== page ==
Upsample an Image#


Upsample an image.


Input image

Input image#

Output image

Output image#



#include "itkImage.h"
#include "itkImageFileReader.h"
#include "itkImageFileWriter.h"
#include "itkIdentityTransform.h"
#include "itkBSplineInterpolateImageFunction.h"
#include "itkResampleImageFilter.h"

#include <iostream>

main(int argc, char * argv[])
  if (argc != 5)
    std::cerr << "Usage: " << std::endl
              << argv[0] << " inputImageFile outputImageFile nNewWidth nNewHeight" << std::endl;

    return EXIT_FAILURE;

  // Typedef's for pixel, image, reader and writer types
  using T_InputPixel = unsigned char;
  using T_Image = itk::Image<T_InputPixel, 2>;

  const auto input = itk::ReadImage<T_Image>(argv[1]);

  // Doesn't work for RGB pixels
  // using T_OutputPixel = unsigned char;
  // using T_InputPixel = itk::CovariantVector<unsigned char, 3>;
  // using T_OutputPixel = itk::CovariantVector<unsigned char, 3>;

  // Typedefs for the different (numerous!) elements of the "resampling"

  // Identity transform.
  // We don't want any transform on our image except rescaling which is not
  // specified by a transform but by the input/output spacing as we will see
  // later.
  // So no transform will be specified.
  using T_Transform = itk::IdentityTransform<double, 2>;

  // If ITK resampler determines there is something to interpolate which is
  // usually the case when upscaling (!) then we must specify the interpolation
  // algorithm. In our case, we want bicubic interpolation. One way to implement
  // it is with a third order b-spline. So the type is specified here and the
  // order will be specified with a method call later on.
  using T_Interpolator = itk::BSplineInterpolateImageFunction<T_Image, double, double>;

  // The resampler type itself.
  using T_ResampleFilter = itk::ResampleImageFilter<T_Image, T_Image>;

  // Prepare the resampler.

  // Instantiate the transform and specify it should be the id transform.
  auto _pTransform = T_Transform::New();

  // Instantiate the b-spline interpolator and set it as the third order
  // for bicubic.
  auto _pInterpolator = T_Interpolator::New();

  // Instantiate the resampler. Wire in the transform and the interpolator.
  auto _pResizeFilter = T_ResampleFilter::New();

  // Set the output origin. You may shift the original image "inside" the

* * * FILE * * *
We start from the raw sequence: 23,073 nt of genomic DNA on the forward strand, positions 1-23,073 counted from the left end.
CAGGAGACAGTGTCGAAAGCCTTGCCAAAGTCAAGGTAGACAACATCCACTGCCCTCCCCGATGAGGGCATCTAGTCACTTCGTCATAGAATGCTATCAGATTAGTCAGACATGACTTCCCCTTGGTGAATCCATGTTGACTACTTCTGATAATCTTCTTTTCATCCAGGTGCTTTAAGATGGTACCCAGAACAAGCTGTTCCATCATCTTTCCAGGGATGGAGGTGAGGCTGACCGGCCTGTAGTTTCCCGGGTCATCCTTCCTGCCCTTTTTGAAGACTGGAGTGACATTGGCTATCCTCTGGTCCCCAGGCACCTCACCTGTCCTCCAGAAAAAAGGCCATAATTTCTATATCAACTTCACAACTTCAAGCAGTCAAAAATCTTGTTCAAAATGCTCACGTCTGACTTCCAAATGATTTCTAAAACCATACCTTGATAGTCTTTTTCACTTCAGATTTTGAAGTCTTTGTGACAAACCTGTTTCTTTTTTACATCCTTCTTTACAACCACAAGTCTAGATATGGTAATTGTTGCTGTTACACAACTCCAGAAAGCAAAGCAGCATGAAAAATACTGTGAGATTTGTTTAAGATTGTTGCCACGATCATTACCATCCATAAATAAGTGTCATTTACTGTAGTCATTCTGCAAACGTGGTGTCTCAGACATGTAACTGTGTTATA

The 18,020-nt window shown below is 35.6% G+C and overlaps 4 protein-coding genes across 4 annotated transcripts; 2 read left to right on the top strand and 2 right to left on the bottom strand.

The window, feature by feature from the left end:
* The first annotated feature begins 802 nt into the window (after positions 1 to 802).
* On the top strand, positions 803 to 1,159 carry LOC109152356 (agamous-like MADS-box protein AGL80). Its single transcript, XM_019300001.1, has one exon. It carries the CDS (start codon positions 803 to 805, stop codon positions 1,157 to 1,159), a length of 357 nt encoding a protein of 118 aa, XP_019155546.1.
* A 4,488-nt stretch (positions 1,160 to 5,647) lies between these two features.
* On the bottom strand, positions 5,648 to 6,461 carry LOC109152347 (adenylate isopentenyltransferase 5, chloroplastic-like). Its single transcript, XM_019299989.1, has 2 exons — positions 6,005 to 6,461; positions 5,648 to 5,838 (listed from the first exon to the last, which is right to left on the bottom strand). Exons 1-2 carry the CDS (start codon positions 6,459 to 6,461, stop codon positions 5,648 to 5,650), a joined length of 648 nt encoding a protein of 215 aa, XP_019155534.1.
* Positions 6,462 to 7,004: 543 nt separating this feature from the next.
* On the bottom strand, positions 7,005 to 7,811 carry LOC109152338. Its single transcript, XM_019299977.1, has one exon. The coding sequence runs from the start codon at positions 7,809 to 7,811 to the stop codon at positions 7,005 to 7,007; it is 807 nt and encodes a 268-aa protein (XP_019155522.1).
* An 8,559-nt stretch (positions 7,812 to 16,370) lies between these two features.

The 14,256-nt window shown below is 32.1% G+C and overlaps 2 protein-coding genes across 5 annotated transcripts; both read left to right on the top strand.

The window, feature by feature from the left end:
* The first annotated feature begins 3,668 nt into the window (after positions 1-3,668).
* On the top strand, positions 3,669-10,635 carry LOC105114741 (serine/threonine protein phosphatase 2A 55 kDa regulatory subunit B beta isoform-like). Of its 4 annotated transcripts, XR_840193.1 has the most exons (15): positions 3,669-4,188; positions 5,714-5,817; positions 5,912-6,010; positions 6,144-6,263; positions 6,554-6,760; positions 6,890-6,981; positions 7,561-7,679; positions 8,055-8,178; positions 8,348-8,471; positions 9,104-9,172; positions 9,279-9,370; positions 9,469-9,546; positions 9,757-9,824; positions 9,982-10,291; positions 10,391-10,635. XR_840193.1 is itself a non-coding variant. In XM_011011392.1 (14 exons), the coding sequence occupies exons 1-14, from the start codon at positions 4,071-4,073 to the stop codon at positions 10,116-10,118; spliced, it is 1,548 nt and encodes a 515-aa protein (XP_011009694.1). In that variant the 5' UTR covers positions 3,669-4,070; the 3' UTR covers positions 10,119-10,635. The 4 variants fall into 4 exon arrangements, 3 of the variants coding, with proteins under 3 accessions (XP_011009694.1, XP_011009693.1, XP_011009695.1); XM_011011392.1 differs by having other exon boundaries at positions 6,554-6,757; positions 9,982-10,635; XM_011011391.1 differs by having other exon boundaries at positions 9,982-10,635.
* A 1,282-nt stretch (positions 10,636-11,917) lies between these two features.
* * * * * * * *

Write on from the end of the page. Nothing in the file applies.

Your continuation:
// new image size by specifying something else than 0.0, 0.0 here.

  const double vfOutputOrigin[2] = { 0.0, 0.0 };

  //     Compute and set the output spacing
  //     Compute the output spacing from input spacing and old and new sizes.
  //     The computation must be so that the following holds:
  //     new width         old x spacing
  //     ----------   =   ---------------
  //     old width         new x spacing
  //     new height         old y spacing
  //    ------------  =   ---------------
  //     old height         new y spacing
  //     So either we specify new height and width and compute new spacings (as
  //     we do here) or we specify new spacing and compute new height and width
  //     and computations that follows need to be modified a little (as it is
  //     done at step 2 there:
  unsigned int nNewWidth = std::stoi(argv[3]);
  unsigned int nNewHeight = std::stoi(argv[4]);

  // Fetch original image size.
  const T_Image::RegionType & inputRegion = input->GetLargestPossibleRegion();
  const T_Image::SizeType &   vnInputSize = inputRegion.GetSize();
  unsigned int                nOldWidth = vnInputSize[0];
  unsigned int                nOldHeight = vnInputSize[1];

  // Fetch original image spacing.
  const T_Image::SpacingType & vfInputSpacing = input->GetSpacing();
  // Will be {1.0, 1.0} in the usual
  // case.

  double vfOutputSpacing[2];
  vfOutputSpacing[0] = vfInputSpacing[0] * (double)nOldWidth / (double)nNewWidth;
  vfOutputSpacing[1] = vfInputSpacing[1] * (double)nOldHeight / (double)nNewHeight;

  // Set the output spacing. If you comment out the following line, the original
  // image will be simply put in the upper left corner of the new image without